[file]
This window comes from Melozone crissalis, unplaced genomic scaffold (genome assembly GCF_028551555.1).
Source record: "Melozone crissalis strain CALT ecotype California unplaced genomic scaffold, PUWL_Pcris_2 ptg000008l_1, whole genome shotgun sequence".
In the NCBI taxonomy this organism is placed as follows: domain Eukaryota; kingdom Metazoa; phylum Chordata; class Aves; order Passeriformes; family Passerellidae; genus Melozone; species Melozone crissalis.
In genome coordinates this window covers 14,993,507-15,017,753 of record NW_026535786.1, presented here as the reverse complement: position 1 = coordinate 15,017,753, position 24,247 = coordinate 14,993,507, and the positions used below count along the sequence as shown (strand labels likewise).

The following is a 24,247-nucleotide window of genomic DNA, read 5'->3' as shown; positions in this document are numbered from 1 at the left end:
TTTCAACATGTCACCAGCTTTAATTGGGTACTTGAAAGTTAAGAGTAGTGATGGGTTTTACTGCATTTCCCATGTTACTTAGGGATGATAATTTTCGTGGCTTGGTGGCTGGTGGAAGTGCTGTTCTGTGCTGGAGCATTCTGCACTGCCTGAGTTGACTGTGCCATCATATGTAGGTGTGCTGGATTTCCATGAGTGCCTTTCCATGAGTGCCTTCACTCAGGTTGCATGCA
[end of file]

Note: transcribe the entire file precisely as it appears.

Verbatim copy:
This window comes from Melozone crissalis, unplaced genomic scaffold (genome assembly GCF_028551555.1).
Source record: "Melozone crissalis strain CALT ecotype California unplaced genomic scaffold, PUWL_Pcris_2 ptg000008l_1, whole genome shotgun sequence".
In the NCBI taxonomy this organism is placed as follows: domain Eukaryota; kingdom Metazoa; phylum Chordata; class Aves; order Passeriformes; family Passerellidae; genus Melozone; species Melozone crissalis.
In genome coordinates this window covers 14,993,507-15,017,753 of record NW_026535786.1, presented here as the reverse complement: position 1 = coordinate 15,017,753, position 24,247 = coordinate 14,993,507, and the positions used below count along the sequence as shown (strand labels likewise).

The following is a 24,247-nucleotide window of genomic DNA, read 5'->3' as shown; positions in this document are numbered from 1 at the left end:
TTTCAACATGTCACCAGCTTTAATTGGGTACTTGAAAGTTAAGAGTAGTGATGGGTTTTACTGCATTTCCCATGTTACTTAGGGATGATAATTTTCGTGGCTTGGTGGCTGGTGGAAGTGCTGTTCTGTGCTGGAGCATTCTGCACTGCCTGAGTTGACTGTGCCATCATATGTAGGTGTGCTGGATTTCCATGAGTGCCTTTCCATGAGTGCCTTCACTCAGGTTGCATGCA